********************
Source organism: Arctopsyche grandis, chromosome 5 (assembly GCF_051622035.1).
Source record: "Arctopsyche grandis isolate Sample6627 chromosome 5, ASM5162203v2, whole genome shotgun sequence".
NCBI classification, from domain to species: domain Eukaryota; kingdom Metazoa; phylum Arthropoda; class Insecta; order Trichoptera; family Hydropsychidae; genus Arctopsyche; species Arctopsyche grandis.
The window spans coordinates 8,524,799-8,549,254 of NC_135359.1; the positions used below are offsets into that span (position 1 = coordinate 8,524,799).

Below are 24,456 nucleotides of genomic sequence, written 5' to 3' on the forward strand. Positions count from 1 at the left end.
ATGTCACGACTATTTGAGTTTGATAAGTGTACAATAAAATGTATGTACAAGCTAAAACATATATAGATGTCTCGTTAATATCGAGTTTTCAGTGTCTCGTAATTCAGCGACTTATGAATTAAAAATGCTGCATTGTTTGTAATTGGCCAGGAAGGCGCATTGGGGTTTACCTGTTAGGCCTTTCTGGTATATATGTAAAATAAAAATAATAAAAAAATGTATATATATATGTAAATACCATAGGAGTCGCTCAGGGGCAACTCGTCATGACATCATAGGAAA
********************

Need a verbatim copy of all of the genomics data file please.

Source organism: Arctopsyche grandis, chromosome 5 (assembly GCF_051622035.1).
Source record: "Arctopsyche grandis isolate Sample6627 chromosome 5, ASM5162203v2, whole genome shotgun sequence".
NCBI classification, from domain to species: domain Eukaryota; kingdom Metazoa; phylum Arthropoda; class Insecta; order Trichoptera; family Hydropsychidae; genus Arctopsyche; species Arctopsyche grandis.
The window spans coordinates 8,524,799-8,549,254 of NC_135359.1; the positions used below are offsets into that span (position 1 = coordinate 8,524,799).

Below are 24,456 nucleotides of genomic sequence, written 5' to 3' on the forward strand. Positions count from 1 at the left end.
ATGTCACGACTATTTGAGTTTGATAAGTGTACAATAAAATGTATGTACAAGCTAAAACATATATAGATGTCTCGTTAATATCGAGTTTTCAGTGTCTCGTAATTCAGCGACTTATGAATTAAAAATGCTGCATTGTTTGTAATTGGCCAGGAAGGCGCATTGGGGTTTACCTGTTAGGCCTTTCTGGTATATATGTAAAATAAAAATAATAAAAAAATGTATATATATATGTAAATACCATAGGAGTCGCTCAGGGGCAACTCGTCATGACATCATAGGAAA